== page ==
Sunday, 7 August 2011

Hardware Design

I finally took the plunge and did the epoxy wields on the prototype rig using some Bondloc titanium epoxy and it works really well, setting hard in just a few minutes and rock solid after 15. While the rig is incredibly primitive it does allow me to shoulder mount both the projector and camera and do so so that they are stable. I just need to make a final decision re placement (left vs right for camera/projector) ~ my initial take was to place the projector on the right so as to be in line with my dominant eye, but I think of more importance/potential is to have a better correlation between the forward facing camera and the dominant hand for pointing...which should also reduce occlusion of the projection.

I'm slowly uncovering papers in this area and found another one today Designing a Miniature Wearable Visual Robot which details the design rationale behind a robotised wearable camera. Mayol et al (2002) use a 3D human model to examine different frames of reference and requirements for the device identifying 3 frames (the wearer's body and active task, alignment to static surroundings, wearers position relative to independent objects) . They also identify 2 requirements, decoupling of the wearers motion from the motion of the sensor and the provision of a wide Field of View. Since we are dealing with a static rather than motorised sensor, it is only the first frame that is of particular relevance however it is interesting to note how a robotised system would enable these different frames.

They also note that, given the proximity of the device to other humans, that :

"a sensor able to indicate where it is looking (and hence where it is not looking) is more socially acceptable than using or wearing wholly passive sensors" (P1)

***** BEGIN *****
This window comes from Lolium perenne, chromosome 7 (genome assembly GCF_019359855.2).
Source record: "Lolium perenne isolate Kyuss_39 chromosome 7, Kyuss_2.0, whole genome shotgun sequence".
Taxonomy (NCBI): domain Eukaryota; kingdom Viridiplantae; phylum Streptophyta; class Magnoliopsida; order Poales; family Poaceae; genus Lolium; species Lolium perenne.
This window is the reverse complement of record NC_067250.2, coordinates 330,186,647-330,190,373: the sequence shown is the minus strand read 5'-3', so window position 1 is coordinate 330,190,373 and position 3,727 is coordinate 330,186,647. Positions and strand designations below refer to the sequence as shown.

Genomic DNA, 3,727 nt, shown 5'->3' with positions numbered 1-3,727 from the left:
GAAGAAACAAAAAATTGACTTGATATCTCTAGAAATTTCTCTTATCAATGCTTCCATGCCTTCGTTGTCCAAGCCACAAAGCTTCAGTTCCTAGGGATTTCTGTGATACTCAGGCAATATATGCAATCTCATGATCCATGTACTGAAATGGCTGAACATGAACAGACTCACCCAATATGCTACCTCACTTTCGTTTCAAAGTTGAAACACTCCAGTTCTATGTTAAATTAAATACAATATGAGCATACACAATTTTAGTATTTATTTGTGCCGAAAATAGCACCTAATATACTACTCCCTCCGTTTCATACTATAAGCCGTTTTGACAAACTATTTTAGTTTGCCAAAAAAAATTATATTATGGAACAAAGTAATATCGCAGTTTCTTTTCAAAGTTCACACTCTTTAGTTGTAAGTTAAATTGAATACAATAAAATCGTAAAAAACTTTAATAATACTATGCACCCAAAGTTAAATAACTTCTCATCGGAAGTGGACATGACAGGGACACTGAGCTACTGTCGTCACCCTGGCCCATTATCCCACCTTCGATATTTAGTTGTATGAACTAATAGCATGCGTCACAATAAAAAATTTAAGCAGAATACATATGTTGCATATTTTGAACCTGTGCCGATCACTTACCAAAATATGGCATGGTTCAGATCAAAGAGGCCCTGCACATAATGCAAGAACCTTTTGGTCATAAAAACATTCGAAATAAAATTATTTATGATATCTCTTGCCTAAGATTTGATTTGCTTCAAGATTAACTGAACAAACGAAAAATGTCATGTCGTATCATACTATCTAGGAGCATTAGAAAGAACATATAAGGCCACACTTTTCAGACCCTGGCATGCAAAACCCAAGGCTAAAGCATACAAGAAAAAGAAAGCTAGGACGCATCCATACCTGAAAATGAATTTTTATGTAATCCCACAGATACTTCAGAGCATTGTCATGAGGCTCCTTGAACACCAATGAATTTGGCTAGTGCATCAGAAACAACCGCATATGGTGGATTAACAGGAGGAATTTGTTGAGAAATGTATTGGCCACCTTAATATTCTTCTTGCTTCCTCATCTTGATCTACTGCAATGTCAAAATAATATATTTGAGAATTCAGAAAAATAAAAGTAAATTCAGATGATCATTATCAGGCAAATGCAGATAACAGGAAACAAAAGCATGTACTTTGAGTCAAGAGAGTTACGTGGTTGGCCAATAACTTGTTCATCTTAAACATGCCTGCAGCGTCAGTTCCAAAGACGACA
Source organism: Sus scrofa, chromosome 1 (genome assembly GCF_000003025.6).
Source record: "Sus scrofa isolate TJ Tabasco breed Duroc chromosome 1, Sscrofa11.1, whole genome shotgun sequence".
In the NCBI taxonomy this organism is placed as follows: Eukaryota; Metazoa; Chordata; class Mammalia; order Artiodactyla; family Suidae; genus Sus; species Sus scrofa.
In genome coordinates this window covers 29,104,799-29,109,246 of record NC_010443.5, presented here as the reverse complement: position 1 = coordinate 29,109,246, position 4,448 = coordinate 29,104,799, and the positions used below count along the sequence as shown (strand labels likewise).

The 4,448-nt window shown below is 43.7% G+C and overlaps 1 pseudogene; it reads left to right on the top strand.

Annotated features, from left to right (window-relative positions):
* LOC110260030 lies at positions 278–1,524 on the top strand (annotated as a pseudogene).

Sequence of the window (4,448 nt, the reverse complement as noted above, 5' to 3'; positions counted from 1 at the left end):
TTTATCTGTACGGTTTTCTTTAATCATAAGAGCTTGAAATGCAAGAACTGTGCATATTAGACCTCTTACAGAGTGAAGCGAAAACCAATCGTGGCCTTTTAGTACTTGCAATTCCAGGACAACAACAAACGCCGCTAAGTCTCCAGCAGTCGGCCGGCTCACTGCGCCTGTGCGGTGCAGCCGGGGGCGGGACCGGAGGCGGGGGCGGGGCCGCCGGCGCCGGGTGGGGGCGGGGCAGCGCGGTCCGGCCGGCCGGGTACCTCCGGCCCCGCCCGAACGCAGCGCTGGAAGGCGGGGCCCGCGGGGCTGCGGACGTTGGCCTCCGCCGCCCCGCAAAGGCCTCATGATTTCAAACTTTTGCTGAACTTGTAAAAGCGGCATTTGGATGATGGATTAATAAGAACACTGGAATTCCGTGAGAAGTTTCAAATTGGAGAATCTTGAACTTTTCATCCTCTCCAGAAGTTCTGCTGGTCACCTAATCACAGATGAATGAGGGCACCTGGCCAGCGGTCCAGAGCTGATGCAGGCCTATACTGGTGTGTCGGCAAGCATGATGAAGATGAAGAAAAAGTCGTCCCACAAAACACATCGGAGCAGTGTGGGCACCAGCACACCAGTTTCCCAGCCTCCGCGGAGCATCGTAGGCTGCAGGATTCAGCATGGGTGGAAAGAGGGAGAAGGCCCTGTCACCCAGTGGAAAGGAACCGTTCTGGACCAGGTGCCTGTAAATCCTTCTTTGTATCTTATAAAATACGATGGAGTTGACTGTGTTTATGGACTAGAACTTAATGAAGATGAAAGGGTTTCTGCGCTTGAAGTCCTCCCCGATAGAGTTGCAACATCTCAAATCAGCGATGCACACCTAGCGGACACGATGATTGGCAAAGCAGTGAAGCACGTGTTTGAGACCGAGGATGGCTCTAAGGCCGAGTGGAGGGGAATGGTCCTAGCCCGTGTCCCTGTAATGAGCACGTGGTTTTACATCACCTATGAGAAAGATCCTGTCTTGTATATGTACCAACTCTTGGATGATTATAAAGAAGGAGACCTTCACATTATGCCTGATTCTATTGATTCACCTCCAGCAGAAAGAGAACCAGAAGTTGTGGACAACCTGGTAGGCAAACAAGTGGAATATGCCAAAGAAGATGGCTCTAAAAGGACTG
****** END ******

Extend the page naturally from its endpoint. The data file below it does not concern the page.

This is a very interesting point since the social acceptance of a wearable system is a major factor influencing the usability of "always on" wearable systems.

They go on to examine the 3 factors used in their analysis of the most optimal location to wear the robot, detailing FOV, user motion and view of the "handling space" which they define and stress the importance of via the following statement:

"The area immediately in front of the chest is the region in which the majority of manipulation occurs, based on data from biomechanical analysis" (P2 cites [2])

Of final relevance to us is there discussion of their results from fusing these criteria. The forehead is identified as the most optimal position but discounted due to the "importance of decoupling the sensors attention from the user's attention" and alternate positions are considered. Their analysis concludes that if maximal FOV and minimal motion are the most important factors that the shoulder is the optimal alternative.

Phew. And I want one.

Mayol's Robot [1]

 Along with the papers I've read on projector positioning it seems that shoulder mounting wins for both projector and camera ~ happy happy joy joy!

[1]W. Mayol, B. Tordoff, and D. Murray. Designing a miniature wearable visual robot. In IEEE Int. Conf. on Robotics and Automation, Washington DC, USA, 2002.

[2] W.S. Marras, in G. Salvendy, Handbook of Human factors and Ergonomics Sec. Ed., chapter Biomechanics of The Human Body, John Willey, 1997.

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